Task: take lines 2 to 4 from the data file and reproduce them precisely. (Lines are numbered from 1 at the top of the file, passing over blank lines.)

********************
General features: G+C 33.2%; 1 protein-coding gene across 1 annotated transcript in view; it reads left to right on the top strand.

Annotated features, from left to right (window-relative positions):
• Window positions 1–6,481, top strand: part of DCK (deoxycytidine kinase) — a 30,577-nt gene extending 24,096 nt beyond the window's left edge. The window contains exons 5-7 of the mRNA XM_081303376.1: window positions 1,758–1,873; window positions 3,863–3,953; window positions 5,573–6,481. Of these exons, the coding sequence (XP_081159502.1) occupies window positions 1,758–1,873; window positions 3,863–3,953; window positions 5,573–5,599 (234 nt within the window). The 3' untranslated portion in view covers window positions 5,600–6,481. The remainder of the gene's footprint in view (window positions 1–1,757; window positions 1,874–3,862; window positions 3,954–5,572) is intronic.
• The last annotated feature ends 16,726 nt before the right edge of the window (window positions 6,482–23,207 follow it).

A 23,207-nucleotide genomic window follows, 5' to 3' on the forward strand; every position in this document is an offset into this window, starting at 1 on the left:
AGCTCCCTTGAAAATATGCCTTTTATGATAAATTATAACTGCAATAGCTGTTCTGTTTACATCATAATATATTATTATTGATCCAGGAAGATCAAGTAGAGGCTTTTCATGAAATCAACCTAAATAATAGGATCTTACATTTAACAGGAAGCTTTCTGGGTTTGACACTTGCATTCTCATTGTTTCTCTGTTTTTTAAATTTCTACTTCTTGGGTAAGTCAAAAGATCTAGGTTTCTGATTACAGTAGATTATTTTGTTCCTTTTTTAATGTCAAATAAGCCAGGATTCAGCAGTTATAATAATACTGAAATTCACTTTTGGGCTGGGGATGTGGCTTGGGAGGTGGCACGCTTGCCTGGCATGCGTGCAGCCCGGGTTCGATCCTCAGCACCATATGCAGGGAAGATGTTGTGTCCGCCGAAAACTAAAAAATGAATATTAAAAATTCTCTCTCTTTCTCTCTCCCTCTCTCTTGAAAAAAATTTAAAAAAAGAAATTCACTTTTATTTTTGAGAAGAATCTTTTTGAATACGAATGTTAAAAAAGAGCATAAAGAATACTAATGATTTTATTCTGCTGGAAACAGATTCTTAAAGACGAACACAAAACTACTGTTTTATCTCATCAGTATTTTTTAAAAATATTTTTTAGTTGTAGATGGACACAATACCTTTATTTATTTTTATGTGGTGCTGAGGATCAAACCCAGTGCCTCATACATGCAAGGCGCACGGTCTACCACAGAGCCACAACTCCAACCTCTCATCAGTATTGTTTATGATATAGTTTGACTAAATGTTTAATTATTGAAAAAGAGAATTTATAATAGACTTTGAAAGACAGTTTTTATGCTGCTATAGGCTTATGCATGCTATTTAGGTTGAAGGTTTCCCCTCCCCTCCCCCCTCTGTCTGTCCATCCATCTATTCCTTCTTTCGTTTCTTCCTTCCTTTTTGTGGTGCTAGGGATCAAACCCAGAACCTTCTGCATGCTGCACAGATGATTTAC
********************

Annotated features, from left to right (window-relative positions):
• Window positions 1–6,481, top strand: part of DCK (deoxycytidine kinase) — a 30,577-nt gene extending 24,096 nt beyond the window's left edge. The window contains exons 5-7 of the mRNA XM_081303376.1: window positions 1,758–1,873; window positions 3,863–3,953; window positions 5,573–6,481. Of these exons, the coding sequence (XP_081159502.1) occupies window positions 1,758–1,873; window positions 3,863–3,953; window positions 5,573–5,599 (234 nt within the window). The 3' untranslated portion in view covers window positions 5,600–6,481. The remainder of the gene's footprint in view (window positions 1–1,757; window positions 1,874–3,862; window positions 3,954–5,572) is intronic.
• The last annotated feature ends 16,726 nt before the right edge of the window (window positions 6,482–23,207 follow it).